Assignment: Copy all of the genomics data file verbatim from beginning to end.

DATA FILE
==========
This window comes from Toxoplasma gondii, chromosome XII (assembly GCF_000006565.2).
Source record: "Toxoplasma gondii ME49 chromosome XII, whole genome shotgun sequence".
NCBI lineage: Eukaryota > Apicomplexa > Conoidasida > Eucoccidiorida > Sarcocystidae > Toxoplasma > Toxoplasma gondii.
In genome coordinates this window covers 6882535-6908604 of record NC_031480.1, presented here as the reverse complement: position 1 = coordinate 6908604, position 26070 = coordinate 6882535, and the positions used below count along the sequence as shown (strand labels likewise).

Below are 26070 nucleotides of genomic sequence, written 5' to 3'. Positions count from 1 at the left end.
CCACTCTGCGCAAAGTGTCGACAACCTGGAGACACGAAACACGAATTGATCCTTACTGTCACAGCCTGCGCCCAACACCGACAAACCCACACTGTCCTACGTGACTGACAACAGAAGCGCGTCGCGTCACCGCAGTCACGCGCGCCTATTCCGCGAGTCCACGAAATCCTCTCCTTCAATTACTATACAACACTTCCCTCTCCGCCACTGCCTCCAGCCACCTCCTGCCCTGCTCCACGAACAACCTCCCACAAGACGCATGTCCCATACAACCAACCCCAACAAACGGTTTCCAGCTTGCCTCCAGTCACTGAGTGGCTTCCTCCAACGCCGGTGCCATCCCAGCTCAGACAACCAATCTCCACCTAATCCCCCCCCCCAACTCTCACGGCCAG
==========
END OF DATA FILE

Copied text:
This window comes from Toxoplasma gondii, chromosome XII (assembly GCF_000006565.2).
Source record: "Toxoplasma gondii ME49 chromosome XII, whole genome shotgun sequence".
NCBI lineage: Eukaryota > Apicomplexa > Conoidasida > Eucoccidiorida > Sarcocystidae > Toxoplasma > Toxoplasma gondii.
In genome coordinates this window covers 6882535-6908604 of record NC_031480.1, presented here as the reverse complement: position 1 = coordinate 6908604, position 26070 = coordinate 6882535, and the positions used below count along the sequence as shown (strand labels likewise).

Below are 26070 nucleotides of genomic sequence, written 5' to 3'. Positions count from 1 at the left end.
CCACTCTGCGCAAAGTGTCGACAACCTGGAGACACGAAACACGAATTGATCCTTACTGTCACAGCCTGCGCCCAACACCGACAAACCCACACTGTCCTACGTGACTGACAACAGAAGCGCGTCGCGTCACCGCAGTCACGCGCGCCTATTCCGCGAGTCCACGAAATCCTCTCCTTCAATTACTATACAACACTTCCCTCTCCGCCACTGCCTCCAGCCACCTCCTGCCCTGCTCCACGAACAACCTCCCACAAGACGCATGTCCCATACAACCAACCCCAACAAACGGTTTCCAGCTTGCCTCCAGTCACTGAGTGGCTTCCTCCAACGCCGGTGCCATCCCAGCTCAGACAACCAATCTCCACCTAATCCCCCCCCCCAACTCTCACGGCCAG